Deep: You're listening to your AI injection, brought to you by That's Check out our website for more content, or if you need help injecting AI into your organization.

It feels like just talking about ethics, isn't efficient. Like if it feels like there's much deeper soul searching that has to happen. And I think what I'm hearing from you is you have to really actively go towards the light in a very obvious way.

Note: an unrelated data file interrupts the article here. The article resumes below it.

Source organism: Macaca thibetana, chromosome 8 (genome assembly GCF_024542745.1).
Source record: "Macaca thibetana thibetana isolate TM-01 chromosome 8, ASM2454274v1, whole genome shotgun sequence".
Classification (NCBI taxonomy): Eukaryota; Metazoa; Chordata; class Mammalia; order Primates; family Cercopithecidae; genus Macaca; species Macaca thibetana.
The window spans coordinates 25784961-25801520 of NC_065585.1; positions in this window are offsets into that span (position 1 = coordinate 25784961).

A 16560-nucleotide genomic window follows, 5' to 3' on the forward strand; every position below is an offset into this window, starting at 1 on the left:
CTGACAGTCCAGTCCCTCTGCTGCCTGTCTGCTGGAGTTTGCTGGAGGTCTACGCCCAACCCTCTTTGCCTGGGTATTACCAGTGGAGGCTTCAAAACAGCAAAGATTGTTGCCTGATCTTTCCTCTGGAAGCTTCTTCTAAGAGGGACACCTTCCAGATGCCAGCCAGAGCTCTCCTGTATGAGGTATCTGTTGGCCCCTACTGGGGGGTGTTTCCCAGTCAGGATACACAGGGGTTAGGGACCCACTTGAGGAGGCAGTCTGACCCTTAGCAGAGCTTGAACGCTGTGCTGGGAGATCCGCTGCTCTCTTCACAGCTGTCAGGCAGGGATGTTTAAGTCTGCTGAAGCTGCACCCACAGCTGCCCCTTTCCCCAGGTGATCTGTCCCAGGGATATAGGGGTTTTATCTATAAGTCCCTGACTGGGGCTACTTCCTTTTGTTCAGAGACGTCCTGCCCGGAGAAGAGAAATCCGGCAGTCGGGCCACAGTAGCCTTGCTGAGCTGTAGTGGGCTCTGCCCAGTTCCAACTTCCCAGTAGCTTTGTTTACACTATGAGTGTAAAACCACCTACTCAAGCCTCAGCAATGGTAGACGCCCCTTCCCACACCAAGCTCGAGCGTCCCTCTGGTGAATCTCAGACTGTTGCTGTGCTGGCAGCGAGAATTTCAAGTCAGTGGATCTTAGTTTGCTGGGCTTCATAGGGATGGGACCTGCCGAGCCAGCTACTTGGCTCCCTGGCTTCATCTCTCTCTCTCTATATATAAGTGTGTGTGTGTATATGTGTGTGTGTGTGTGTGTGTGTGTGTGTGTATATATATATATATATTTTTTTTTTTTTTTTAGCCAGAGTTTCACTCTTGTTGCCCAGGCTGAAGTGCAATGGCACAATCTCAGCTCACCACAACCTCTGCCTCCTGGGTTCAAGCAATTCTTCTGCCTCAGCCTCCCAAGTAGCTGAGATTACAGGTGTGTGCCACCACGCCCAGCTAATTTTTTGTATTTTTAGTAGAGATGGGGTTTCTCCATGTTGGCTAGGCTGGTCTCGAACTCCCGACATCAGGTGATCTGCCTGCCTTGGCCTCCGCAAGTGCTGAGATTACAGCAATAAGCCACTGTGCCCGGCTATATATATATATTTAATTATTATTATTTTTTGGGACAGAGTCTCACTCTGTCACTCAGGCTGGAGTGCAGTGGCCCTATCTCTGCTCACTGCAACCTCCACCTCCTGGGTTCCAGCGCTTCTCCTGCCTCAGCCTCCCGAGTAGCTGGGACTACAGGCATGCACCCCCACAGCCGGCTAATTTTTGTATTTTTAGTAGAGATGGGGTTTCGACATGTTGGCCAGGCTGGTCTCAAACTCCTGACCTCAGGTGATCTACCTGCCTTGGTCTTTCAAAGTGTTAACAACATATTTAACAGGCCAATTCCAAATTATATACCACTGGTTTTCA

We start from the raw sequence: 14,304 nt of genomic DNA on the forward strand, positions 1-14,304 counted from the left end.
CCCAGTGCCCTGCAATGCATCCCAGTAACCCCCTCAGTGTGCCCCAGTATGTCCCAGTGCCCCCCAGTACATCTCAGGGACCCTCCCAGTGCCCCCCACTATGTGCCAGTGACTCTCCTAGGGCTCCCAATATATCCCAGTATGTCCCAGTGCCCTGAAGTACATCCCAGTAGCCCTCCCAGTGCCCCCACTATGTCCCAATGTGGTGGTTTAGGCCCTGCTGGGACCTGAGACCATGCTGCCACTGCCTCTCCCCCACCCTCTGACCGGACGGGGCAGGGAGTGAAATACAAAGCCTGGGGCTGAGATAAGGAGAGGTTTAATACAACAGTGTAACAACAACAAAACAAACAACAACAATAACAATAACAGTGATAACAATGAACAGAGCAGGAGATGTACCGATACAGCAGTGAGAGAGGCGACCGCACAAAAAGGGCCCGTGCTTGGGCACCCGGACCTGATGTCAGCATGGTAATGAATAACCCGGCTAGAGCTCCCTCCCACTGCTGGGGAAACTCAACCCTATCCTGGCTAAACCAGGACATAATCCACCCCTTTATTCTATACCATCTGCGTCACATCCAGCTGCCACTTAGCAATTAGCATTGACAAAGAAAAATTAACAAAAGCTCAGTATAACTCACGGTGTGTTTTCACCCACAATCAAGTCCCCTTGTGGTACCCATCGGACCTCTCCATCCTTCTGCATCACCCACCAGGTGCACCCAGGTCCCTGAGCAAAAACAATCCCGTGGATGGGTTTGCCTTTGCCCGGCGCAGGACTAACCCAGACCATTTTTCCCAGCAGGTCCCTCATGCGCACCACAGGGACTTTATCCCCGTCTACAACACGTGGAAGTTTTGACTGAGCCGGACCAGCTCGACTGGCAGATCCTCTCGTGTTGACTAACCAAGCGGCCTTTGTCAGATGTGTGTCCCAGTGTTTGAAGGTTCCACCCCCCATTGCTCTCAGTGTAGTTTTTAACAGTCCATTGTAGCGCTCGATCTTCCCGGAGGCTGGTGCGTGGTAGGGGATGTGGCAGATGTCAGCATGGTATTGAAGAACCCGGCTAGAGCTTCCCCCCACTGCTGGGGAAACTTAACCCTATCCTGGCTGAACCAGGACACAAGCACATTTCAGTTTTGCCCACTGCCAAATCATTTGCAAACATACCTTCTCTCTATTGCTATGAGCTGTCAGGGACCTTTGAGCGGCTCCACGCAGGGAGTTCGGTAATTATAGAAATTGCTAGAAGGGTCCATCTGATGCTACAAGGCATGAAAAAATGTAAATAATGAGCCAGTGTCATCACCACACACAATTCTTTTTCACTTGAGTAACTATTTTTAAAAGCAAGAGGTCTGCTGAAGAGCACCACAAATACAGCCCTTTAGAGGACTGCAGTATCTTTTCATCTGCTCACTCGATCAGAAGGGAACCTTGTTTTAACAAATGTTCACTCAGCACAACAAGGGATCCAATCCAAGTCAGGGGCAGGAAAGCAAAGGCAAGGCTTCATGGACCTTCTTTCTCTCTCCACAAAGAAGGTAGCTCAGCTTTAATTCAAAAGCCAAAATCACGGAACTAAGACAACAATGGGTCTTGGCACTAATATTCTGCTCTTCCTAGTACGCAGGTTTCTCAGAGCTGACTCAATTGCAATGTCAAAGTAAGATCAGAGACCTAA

Dr. Green: Absolutely. That's exactly the point. As you're saying, maybe the way to think of it is that a lot of engineering is agnostic or it's unconsciously involved with ethics. And so what we're really trying to do with the work that we do at the Marcus center, whether it's in the ethics and technology practice toolkit, or whether it is with the papers that we wrote with Microsoft and IBM is to say all this unconscious stuff has been going on for so long, let's make it conscious. Let's talk about it. Let's bring it out into the world. 'cause actually thinking about something generally will get you a better answer than just assuming unconsciously that things are going to work out on their own. It's kind of moving from this kind of a morphous idea that, you know, ethically things will work out into a no, let's actually talk about it. Let's figure it out. So for example, some of the things that they do at Microsoft and IBM is they'll just sit down and they'll talk. And this new product, they'll have a workshop that goes through the product and says, you know exactly what is this product doing? Uh, how does it operate here? How is this going to affect people? Microsoft also has a couple of tools. They have one that's called the envision AI workshop. They have another that's called community jury. Community. Jury is basically you take your product after you've been thinking about it for a long time. And then you take people from the community and kind of ask some questions. It's kind of like a focus group, but you try to get their response. How do you feel about this technology? You know, there's going to be difficulties there with kind of conveying information back and forth, potentially between folks who are heavily on the technical side and people who might not have that technical background, but they've found this to be worthwhile because it ends up indicating to them how the public is likely to react. To a technology that they're creating. And also it really goes into expanding the ethical circle, which is one of the tools in the ethics and technology practice, toolkit, expanding the ethical circle means that you just think bigger, what's this going to do to the users of the technology? What is this going to do to the people who are indirectly affected by the technology? So is the user going to get angry from watching all these angry videos? And then go and be angry with their family or something like that. And if you keep a bigger perspective, once again, you, right, this kind of goes against the type of very fluid. The idea that comes along with engineering. A lot of the times you need to maintain that focus obviously, but you also need to think bigger picture. You need to think, what is this technology being used for? How is it going to operate in society? What is it going to do on a social level? What's it going to do to relationships? What's it going to do over long periods of time? Right? Because it takes a long time to turn somebody from, you know, your average person into someone who's, you know, enjoying watching these radicalized videos on YouTube for exams.